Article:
Just Speculating: Economics and Speculative Fiction

deadline for submissions: 
April 15, 2018
full name / name of organization: 
Institute of Advanced Studies in the Humanities
contact email: 

On 28 June, IASH is hosting Just Speculating, a one-day symposium reflecting on intersections of finance, data, and culture. As part of the event, we welcome proposals for a panel on economics and speculative fiction. Please send a title, a short proposal (about 100 words) or query, together with a bio or a link to online information about your research, to j.walton@bathspa.ac.uk.

How does speculative fiction represent and reflect on economic life? How do finance, value, exchange, production, and the everyday economic reality of people’s lives appear in speculative fiction? How might speculative fiction contribute to the ongoing evolution of economics? And what might creators of science fiction, as custodians of radical visions of social organisation, learn from economics at this critical moment? Where do economics and utopia meet? We are pleased to invite proposals for papers (15-20 minutes) on the intersection of speculative fiction with any and all themes related to economics, as well as economic history, economic sociology, economic anthropology, economic humanities, finance, political economy, IPE, and other adjacent disciplines and fields. We particularly welcome proposals to explore women's writing and/or writing by BAME authors. 

Some relevant texts might include:

Will Davies (ed.), Economic Science Fictions (https://www.gold.ac.uk/goldsmiths-press/publications/economic-science-fi...)
Eden Medina, Cybernetic Revolutionaries: Technology and Politics in Allende's Chile
Francis Spufford, Red Plenty
J.K. Gibson-Graham, 'Diverse Economies: Performative Practices for "Other Worlds"'
Lionel Shriver, The Mandibles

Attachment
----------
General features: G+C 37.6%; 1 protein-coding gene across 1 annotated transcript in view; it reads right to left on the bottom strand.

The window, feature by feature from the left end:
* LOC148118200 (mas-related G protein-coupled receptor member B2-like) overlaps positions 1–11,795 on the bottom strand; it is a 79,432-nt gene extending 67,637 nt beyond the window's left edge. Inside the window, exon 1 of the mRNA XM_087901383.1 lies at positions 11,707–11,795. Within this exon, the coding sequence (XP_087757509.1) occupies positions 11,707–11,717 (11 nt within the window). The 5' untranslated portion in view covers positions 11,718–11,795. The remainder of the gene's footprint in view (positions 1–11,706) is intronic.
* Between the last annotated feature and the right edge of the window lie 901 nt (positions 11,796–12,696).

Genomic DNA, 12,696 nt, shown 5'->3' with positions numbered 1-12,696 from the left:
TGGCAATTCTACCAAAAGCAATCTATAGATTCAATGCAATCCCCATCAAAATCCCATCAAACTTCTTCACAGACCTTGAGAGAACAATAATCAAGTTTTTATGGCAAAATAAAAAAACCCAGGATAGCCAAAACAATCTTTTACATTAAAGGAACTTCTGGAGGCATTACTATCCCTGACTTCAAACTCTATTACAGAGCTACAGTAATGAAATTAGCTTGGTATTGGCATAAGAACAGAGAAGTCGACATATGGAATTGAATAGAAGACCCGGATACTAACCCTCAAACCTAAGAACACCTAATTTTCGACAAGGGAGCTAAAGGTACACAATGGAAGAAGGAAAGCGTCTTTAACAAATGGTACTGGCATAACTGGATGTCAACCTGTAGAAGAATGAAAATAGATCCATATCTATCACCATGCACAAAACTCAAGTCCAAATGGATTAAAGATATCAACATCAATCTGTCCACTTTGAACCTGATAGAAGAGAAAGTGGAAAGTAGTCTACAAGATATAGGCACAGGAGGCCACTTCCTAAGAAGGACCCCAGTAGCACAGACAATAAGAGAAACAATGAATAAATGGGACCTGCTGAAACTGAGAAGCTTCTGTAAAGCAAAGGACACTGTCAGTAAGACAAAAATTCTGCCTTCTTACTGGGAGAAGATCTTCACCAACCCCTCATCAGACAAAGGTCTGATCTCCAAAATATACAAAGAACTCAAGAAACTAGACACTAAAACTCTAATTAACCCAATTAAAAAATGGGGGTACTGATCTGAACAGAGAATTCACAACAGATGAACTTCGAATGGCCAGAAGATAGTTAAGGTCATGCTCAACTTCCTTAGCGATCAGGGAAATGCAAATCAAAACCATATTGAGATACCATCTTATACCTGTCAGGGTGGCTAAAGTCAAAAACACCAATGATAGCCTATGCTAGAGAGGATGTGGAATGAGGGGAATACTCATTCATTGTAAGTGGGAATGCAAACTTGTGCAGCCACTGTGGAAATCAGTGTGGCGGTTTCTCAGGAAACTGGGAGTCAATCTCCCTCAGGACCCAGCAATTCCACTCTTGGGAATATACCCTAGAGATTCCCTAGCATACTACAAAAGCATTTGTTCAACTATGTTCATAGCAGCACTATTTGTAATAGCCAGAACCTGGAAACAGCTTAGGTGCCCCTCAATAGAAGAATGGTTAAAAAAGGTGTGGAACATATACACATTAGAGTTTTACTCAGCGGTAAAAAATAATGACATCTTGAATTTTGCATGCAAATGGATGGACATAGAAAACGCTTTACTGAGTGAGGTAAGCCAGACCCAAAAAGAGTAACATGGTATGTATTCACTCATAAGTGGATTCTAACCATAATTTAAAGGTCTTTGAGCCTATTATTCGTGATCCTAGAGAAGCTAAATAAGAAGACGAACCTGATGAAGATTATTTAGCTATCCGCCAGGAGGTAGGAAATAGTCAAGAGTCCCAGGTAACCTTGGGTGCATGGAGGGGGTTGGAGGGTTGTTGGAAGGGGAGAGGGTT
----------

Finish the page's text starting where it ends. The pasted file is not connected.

Eden Medina, Cybernetic Revolutionaries: Technology and Politics in Allende's Chile
Margaret Atwood, Payback: Debt and the Shadow Side of Wealth
Octavia Butler, Parable of the Sower
Cory Doctorow, Walkaway
Ursula K Le Guin, The Dispossessed: An Ambiguous Utopia
Karen Lord, Galaxy Game
Kim Stanley Robinson, Mars Trilogy
Charles Stross, Neptune's Brood
Starhawk, The Fifth Sacred Thing
Nalo Hopkinson, 'Money Tree'
Tim Maughan, ‘Zero Hours’
Michael Swanwick. 'From Babel's Fall'n Glory We Fled...'
Frederik Pohl, 'The Midas Plague'
Jo Walton, ‘The Panda Coin’

See also http://economicsciencefiction.blogspot.co.uk/

Is mainstream economics in crisis? The discipline is interrogating its own foundations with increasing ferocity. Pressure is growing, from inside economics, and especially from without, to diversify methods and perspectives -- and perhaps even to think thoughts that economics has traditionally deemed unthinkable. In this connection, we would also love to see proposals from contributors from a wide variety of disciplinary backgrounds -- including, of course, economists -- as well as interdisciplinary collaborative work.

Presenters who wish to write up their papers as short articles will also be strongly considered for a special themed issue of the journal Vector.